A recent fish kill is estimated to have killed hundreds of thousands of marine life – fish, mollusks, and even endangered turtles – and the company responsible is facing lawsuits from nearby residents and businesses affected by the spill causing the kill.  A paper mill experienced problems with its wastewater treatment facility (the problems have not been described in the media), resulting in the untreated waste, known as “black liquor”, being dumped in the river.  The waste has been described as being “biological” not chemical in nature; however, the waste reduced the oxygen levels in the river which resulted in the kill.

Although it’s likely that a spill of any duration would have resulted in some marine life deaths, the large number of deaths in this case are related to the length of time of the spill.  It has been reported that the spill went on for four days before action was taken, or the state was notified.  The company involved says that action, and reporting to the state, are based on test results which take several days.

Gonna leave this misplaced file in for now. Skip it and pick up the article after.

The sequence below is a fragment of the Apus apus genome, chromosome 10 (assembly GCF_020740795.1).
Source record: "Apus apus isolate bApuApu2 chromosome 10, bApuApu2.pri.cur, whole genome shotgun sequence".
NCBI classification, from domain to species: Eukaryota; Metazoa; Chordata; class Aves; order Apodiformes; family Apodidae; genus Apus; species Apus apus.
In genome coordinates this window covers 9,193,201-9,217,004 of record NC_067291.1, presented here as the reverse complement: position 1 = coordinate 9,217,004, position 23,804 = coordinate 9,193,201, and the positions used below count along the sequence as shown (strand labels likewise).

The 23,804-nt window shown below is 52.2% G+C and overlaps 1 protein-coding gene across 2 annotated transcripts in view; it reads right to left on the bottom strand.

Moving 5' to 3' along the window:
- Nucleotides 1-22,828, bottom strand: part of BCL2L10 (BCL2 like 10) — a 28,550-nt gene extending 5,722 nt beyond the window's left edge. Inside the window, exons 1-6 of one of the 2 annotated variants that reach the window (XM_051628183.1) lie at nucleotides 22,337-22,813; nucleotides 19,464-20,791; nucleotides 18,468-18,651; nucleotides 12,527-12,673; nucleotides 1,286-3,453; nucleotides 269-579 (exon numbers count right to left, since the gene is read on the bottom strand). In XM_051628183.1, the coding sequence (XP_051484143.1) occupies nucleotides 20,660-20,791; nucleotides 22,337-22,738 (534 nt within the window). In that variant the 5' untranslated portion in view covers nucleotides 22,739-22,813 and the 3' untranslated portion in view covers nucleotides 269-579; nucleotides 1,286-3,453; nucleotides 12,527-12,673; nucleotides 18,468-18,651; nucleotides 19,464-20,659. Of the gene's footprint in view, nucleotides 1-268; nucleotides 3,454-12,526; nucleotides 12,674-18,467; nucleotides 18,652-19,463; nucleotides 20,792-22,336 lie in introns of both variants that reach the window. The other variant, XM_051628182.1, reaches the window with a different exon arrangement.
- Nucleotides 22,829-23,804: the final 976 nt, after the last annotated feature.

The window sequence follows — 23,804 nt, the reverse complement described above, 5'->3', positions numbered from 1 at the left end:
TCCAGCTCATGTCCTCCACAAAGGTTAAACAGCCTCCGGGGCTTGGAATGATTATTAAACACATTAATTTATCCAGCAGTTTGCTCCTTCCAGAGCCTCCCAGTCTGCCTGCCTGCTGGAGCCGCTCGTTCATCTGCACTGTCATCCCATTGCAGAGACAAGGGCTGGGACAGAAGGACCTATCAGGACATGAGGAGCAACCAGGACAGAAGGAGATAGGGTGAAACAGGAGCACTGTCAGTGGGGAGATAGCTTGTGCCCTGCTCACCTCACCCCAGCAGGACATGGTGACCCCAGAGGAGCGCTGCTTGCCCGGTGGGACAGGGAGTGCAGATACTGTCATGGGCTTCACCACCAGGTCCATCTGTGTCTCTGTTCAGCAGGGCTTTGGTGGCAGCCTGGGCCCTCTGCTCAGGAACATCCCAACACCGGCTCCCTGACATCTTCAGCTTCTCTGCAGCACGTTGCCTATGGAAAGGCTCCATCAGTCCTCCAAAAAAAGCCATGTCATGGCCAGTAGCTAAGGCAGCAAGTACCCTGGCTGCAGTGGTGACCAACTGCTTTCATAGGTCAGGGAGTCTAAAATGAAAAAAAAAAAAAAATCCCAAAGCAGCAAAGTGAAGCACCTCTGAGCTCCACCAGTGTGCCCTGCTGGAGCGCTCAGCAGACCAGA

Obviously, something needs to be changed so that the company involved is able to determine that a spill is occurring before four days have passed.  However, whatever actions will be taken are as of yet unclear.  The plant will not be allowed to reopen until it meets certain conditions meant to protect the river.  Presumably one of those conditions will be figuring out a method to more quickly discover, mitigate, and report problems with the wastewater treatment facility.

In the meantime, the state has increased discharge from a nearby reservoir, which is raising the water levels in the river and improving the oxygen levels.  The company is assisting in the cleanup, which has involved removing lots of stinky dead fish from the river.  The cleanup will continue, and the river will be stocked with fish, to attempt to return the area to its conditions prior to the spill.

This incident can be recorded in a Cause Map, or a visual root cause analysis.  Basic information about the incident, as well as the impact to the organization’s goals, are captured in a Problem Outline.  The impacts to the goals (such as the environment goal was impacted due to the large numbers of marine life killed) are used to begin the Cause Map.  Then, by asking “Why” questions, causes can be added to the right.  As with any incident, the level of detail is dependent on the impact to the goals.

To view the Outline and Cause Map, click “Download PDF” above.